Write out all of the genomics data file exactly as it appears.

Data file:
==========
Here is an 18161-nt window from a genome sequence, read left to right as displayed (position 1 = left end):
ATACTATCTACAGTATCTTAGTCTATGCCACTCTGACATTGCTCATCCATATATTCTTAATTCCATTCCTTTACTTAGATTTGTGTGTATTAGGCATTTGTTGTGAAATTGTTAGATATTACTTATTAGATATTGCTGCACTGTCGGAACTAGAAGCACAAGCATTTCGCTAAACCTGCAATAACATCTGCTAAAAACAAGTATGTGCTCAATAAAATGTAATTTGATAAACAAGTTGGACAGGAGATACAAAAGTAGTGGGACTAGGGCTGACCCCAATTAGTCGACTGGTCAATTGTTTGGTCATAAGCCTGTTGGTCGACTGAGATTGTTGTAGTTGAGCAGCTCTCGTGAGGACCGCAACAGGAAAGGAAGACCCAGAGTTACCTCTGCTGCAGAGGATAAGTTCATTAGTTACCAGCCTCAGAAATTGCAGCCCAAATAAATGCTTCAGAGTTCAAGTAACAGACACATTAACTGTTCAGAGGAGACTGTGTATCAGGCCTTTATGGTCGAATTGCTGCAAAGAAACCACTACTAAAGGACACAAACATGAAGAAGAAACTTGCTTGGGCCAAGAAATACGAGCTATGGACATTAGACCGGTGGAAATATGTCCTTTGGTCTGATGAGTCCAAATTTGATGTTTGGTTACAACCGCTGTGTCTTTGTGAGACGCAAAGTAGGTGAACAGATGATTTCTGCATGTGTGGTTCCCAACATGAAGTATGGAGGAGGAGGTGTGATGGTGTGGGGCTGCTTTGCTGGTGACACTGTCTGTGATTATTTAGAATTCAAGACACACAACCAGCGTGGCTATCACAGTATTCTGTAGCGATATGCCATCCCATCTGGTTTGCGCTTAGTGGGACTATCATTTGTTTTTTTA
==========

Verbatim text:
Here is an 18161-nt window from a genome sequence, read left to right as displayed (position 1 = left end):
ATACTATCTACAGTATCTTAGTCTATGCCACTCTGACATTGCTCATCCATATATTCTTAATTCCATTCCTTTACTTAGATTTGTGTGTATTAGGCATTTGTTGTGAAATTGTTAGATATTACTTATTAGATATTGCTGCACTGTCGGAACTAGAAGCACAAGCATTTCGCTAAACCTGCAATAACATCTGCTAAAAACAAGTATGTGCTCAATAAAATGTAATTTGATAAACAAGTTGGACAGGAGATACAAAAGTAGTGGGACTAGGGCTGACCCCAATTAGTCGACTGGTCAATTGTTTGGTCATAAGCCTGTTGGTCGACTGAGATTGTTGTAGTTGAGCAGCTCTCGTGAGGACCGCAACAGGAAAGGAAGACCCAGAGTTACCTCTGCTGCAGAGGATAAGTTCATTAGTTACCAGCCTCAGAAATTGCAGCCCAAATAAATGCTTCAGAGTTCAAGTAACAGACACATTAACTGTTCAGAGGAGACTGTGTATCAGGCCTTTATGGTCGAATTGCTGCAAAGAAACCACTACTAAAGGACACAAACATGAAGAAGAAACTTGCTTGGGCCAAGAAATACGAGCTATGGACATTAGACCGGTGGAAATATGTCCTTTGGTCTGATGAGTCCAAATTTGATGTTTGGTTACAACCGCTGTGTCTTTGTGAGACGCAAAGTAGGTGAACAGATGATTTCTGCATGTGTGGTTCCCAACATGAAGTATGGAGGAGGAGGTGTGATGGTGTGGGGCTGCTTTGCTGGTGACACTGTCTGTGATTATTTAGAATTCAAGACACACAACCAGCGTGGCTATCACAGTATTCTGTAGCGATATGCCATCCCATCTGGTTTGCGCTTAGTGGGACTATCATTTGTTTTTTTA